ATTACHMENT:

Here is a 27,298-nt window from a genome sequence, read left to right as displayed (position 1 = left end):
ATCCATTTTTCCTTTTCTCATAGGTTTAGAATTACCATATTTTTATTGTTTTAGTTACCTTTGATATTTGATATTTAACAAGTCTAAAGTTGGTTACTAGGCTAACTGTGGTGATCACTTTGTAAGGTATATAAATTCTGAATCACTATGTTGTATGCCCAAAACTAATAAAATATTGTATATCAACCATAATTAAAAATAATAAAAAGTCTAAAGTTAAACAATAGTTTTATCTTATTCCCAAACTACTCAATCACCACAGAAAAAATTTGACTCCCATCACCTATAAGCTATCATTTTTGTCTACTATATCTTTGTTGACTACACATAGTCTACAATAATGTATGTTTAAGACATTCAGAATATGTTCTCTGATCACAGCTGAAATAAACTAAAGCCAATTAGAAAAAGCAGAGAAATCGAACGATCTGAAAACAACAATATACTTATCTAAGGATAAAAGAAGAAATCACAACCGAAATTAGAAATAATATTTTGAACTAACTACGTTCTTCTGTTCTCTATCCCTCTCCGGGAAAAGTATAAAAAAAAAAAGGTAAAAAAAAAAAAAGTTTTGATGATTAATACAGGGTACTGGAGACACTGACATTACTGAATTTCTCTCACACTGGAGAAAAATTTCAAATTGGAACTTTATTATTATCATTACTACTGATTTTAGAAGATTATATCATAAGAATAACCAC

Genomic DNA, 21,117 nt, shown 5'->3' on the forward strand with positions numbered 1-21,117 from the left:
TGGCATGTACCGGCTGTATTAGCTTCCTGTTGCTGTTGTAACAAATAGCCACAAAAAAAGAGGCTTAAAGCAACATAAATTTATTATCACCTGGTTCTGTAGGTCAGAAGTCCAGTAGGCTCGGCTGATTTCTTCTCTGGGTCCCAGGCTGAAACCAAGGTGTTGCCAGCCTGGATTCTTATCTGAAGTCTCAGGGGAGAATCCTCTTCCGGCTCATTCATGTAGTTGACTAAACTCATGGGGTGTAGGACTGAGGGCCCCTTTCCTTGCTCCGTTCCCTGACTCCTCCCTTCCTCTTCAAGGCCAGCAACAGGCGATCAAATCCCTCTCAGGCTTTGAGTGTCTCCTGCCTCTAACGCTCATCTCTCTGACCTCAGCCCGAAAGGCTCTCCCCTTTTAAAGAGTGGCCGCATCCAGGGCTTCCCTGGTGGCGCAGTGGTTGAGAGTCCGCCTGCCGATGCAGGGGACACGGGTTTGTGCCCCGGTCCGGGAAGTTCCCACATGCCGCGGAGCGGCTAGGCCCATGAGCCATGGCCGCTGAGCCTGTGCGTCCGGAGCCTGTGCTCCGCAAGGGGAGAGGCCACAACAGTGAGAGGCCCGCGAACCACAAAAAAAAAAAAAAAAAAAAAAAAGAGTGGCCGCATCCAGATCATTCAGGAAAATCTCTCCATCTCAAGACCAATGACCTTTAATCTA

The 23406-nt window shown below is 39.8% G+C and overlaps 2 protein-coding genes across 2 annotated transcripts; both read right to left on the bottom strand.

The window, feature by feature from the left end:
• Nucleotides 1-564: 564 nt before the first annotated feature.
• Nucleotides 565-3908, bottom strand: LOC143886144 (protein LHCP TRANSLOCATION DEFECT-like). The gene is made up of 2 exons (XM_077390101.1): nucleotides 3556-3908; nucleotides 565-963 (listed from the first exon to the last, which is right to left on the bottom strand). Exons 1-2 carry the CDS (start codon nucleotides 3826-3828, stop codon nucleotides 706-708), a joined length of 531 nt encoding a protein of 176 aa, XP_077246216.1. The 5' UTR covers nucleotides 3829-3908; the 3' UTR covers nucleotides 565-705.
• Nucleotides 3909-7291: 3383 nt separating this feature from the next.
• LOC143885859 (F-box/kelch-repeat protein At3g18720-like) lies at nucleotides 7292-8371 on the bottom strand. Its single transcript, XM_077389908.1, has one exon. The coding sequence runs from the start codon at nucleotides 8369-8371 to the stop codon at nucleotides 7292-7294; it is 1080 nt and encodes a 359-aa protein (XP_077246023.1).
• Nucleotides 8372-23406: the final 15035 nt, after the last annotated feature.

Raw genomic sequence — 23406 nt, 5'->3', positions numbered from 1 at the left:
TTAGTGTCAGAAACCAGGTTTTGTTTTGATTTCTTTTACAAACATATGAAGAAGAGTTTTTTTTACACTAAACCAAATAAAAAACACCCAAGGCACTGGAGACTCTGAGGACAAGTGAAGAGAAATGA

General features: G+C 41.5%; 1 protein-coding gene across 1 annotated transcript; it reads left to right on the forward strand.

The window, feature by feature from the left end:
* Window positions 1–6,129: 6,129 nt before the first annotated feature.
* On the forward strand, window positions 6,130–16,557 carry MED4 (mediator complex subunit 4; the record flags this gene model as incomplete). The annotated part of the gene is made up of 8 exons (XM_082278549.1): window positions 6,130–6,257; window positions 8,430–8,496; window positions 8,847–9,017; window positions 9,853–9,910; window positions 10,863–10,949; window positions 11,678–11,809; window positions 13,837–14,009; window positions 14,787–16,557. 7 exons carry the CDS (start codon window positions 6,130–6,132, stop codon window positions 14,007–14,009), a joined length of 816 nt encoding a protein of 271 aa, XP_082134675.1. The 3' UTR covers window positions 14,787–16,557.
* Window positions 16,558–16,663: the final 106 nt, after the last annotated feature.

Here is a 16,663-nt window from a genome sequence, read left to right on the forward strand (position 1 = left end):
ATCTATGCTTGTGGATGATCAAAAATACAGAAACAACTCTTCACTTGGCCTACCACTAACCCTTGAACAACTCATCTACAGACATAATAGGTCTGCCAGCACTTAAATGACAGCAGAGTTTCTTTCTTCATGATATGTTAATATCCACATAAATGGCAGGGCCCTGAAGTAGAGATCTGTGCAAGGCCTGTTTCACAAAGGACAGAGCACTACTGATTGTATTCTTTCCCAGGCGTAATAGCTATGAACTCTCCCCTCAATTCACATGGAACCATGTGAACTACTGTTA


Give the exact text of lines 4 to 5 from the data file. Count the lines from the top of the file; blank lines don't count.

TGGCATGTACCGGCTGTATTAGCTTCCTGTTGCTGTTGTAACAAATAGCCACAAAAAAAGAGGCTTAAAGCAACATAAATTTATTATCACCTGGTTCTGTAGGTCAGAAGTCCAGTAGGCTCGGCTGATTTCTTCTCTGGGTCCCAGGCTGAAACCAAGGTGTTGCCAGCCTGGATTCTTATCTGAAGTCTCAGGGGAGAATCCTCTTCCGGCTCATTCATGTAGTTGACTAAACTCATGGGGTGTAGGACTGAGGGCCCCTTTCCTTGCTCCGTTCCCTGACTCCTCCCTTCCTCTTCAAGGCCAGCAACAGGCGATCAAATCCCTCTCAGGCTTTGAGTGTCTCCTGCCTCTAACGCTCATCTCTCTGACCTCAGCCCGAAAGGCTCTCCCCTTTTAAAGAGTGGCCGCATCCAGGGCTTCCCTGGTGGCGCAGTGGTTGAGAGTCCGCCTGCCGATGCAGGGGACACGGGTTTGTGCCCCGGTCCGGGAAGTTCCCACATGCCGCGGAGCGGCTAGGCCCATGAGCCATGGCCGCTGAGCCTGTGCGTCCGGAGCCTGTGCTCCGCAAGGGGAGAGGCCACAACAGTGAGAGGCCCGCGAACCACAAAAAAAAAAAAAAAAAAAAAAAAGAGTGGCCGCATCCAGATCATTCAGGAAAATCTCTCCATCTCAAGACCAATGACCTTTAATCTA

The 23406-nt window shown below is 39.8% G+C and overlaps 2 protein-coding genes across 2 annotated transcripts; both read right to left on the bottom strand.